As headstrong as Sylvia is, so too is our Nizahl Heir, Arin. On first appearances Arin seems to live up to his feared reputation as the tyrant Heir, but as we read on we discover that his character is far from what he seems. Piece by piece Arin’s acts of mercy, his code of honour shines through. For example in the poorer regions of Nizahl, Arin’s newly installed laws help those in need, restricting the age of those who could be conscripted into the Nizahl army and ensuring the families of those who are conscripted are provided for. We cannot mistake his character as any less dangerous though, as shown when those around him betray or cross his path, but Arin is certainly not a character prone to unnecessary acts of cruelty. What I loved most was his fiery connection towards Sylvia. The fantasy genre has seen a resurgence of the enemies to lovers trope, and whilst I’ve read a few of these myself recently, none have been as subtlety developed as Hashem does here. Sylvia has the ability to get under Arin’s skin, to rile him up, to make him blush. As he so eloquently puts it, Sylvia has the temperament of a “deranged goose” and he’s not wrong! Yet slowly she breaks through Arin’s hard exterior and they begin to understand one another. Their relationship maturely blossoms yet also retains its element of fun with their witty banter!
Romance, however, is not at the forefront of this novel, I believe the friendships hold a much more prominent part. Once again, Hashem shows herself to be the master of slow-burn, mature relationships. Marek and Sefa were two characters I adored right from the onset, they both show their love for Sylvia in the most tender ways given that Sylvia is a somewhat difficult person to become close to. Then again, once you find friends that will help you dispose of a dead body with no questions asked, you should never let those people go and this is something that Sylvia comes to realise! However what impressed me was the way, given Sylvia’s aversion to affection, they both respect her wishes and keep their physical contact minimal showing affection in other ways by gifting her favourite sesame seed candies or by caring for her plants or even, later on, by plotting to rescue even when it risks their own lives. They love her even though she tells them she doesn’t deserve it, they often do what she would not in return. In my eyes, that is true friendship.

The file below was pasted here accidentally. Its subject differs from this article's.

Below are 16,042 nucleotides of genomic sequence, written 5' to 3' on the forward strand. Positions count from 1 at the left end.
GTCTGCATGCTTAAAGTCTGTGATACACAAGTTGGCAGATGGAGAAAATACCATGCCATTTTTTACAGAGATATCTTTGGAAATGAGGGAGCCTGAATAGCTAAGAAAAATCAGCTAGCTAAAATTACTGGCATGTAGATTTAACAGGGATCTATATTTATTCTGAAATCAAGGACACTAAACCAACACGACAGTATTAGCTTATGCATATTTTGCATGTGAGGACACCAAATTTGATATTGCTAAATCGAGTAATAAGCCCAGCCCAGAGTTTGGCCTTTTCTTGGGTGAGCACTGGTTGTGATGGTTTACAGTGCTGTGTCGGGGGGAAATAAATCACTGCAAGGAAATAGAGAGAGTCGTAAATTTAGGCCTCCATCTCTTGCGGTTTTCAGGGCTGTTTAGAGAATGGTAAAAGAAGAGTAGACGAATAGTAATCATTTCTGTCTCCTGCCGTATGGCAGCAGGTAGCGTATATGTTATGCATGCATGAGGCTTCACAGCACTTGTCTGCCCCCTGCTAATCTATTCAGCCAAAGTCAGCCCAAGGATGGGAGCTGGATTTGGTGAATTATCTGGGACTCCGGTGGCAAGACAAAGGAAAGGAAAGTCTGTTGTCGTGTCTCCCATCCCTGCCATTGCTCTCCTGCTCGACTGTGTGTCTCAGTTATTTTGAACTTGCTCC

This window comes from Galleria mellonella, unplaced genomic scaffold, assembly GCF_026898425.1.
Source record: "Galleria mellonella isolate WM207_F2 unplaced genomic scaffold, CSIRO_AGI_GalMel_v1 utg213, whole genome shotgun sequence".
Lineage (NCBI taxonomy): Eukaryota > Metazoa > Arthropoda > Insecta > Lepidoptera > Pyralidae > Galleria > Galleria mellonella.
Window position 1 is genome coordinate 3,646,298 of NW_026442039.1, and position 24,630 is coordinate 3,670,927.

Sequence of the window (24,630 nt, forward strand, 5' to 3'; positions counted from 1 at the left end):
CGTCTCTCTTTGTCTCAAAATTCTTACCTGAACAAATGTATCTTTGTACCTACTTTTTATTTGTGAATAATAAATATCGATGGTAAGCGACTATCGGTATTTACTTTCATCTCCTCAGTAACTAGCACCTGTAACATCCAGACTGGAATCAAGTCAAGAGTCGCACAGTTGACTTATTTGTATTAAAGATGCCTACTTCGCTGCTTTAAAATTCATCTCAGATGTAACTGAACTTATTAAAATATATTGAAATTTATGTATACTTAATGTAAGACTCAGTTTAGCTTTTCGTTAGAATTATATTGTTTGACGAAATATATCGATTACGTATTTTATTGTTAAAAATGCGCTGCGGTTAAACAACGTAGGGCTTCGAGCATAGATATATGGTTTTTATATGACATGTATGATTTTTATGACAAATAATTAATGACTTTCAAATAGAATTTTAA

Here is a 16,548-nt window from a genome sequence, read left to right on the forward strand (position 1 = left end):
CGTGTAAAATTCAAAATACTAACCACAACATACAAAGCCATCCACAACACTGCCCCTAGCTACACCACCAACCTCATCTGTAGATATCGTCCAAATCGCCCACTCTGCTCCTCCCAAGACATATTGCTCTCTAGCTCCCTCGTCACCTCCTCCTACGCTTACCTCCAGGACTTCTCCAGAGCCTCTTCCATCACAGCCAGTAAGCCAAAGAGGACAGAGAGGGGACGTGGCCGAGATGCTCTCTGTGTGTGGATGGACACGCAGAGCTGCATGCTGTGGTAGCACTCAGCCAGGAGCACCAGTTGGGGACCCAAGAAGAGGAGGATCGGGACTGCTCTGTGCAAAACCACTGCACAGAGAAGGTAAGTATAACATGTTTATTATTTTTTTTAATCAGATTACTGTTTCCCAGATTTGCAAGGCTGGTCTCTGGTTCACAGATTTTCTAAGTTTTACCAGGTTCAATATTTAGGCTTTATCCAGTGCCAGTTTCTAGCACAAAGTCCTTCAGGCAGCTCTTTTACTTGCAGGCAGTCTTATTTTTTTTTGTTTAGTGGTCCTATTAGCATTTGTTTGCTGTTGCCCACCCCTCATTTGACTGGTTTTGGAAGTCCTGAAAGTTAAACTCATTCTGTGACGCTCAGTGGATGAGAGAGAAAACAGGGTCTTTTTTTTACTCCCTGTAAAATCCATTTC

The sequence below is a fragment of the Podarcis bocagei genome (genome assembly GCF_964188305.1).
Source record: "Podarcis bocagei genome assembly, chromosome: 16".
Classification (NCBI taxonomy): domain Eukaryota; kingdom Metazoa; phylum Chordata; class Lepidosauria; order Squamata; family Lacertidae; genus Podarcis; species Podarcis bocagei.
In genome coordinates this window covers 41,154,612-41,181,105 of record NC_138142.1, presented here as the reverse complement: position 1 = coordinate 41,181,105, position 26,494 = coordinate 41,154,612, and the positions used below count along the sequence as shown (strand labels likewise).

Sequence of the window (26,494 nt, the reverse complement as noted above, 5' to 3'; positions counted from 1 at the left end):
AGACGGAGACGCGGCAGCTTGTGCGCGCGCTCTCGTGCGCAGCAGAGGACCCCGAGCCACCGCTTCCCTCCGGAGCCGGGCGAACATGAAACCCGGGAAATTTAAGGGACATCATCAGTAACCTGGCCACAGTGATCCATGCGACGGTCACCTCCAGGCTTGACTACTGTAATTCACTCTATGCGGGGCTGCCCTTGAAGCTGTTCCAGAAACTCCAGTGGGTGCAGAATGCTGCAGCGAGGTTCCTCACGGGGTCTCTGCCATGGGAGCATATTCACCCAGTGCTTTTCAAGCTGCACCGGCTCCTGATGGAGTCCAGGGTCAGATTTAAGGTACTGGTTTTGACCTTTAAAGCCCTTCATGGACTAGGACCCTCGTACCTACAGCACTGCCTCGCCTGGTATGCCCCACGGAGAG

“You entered a world where magic is corrosive and Jasadis are inherently evil. I entered one where turning a shoe into a dove made my mother laugh. Have you considered, in that infinite mind of yours, that the truly brilliant people are the ones who understand the realities we build were already built for us?”
Hashem often takes many fantasy tropes and portrays them in impressive ways. The most significant ones being the lost heir and the reluctant hero which is at the heart of this novel. However, I’ve always loved the forbidden magic trope and Hashem explores this fantastically too. Though magic has been outlawed there are remnants of its existence throughout the world. Certain monsters, inspired from Egyptian mythology, still persist and are drawn by magic, and the Jasadi rebels, the Mufsids and the Urabi, use it in their uprising. During these scenes I loved visualising the powers that the world once inhabited. Nevertheless in order for Sylvia’s identity to remain hidden she must keep her magic concealed, not that she can use it much anyway, but also entering a Champions game where her biggest advantage to win is her magic, proves somewhat difficult. Following Sylvia overcoming all the obstacles of her forbidden magic throws at her was deliciously entertaining, particularly in those last few explosive chapters.
Hashem has well and truly grabbed my attention—this first instalment of The Scorched Throne duology absolutely triumphs. The Jasad Heir blazes with rich worldbuilding, compelling characters and magic that will leave you singed.
“One day, I would stand trial before the spirits of my dead. One day, the bodies I never buried would call upon me to answer for my sins. One day, but not today.”
ARC provided by Nazia at Orbit Books in exchange for an honest review. Thank you for the copy! All quotes used are taken from an ARC and are subject to change upon publication.
The Jasad Heir is out 20th July 2023 but you can pre-order HERE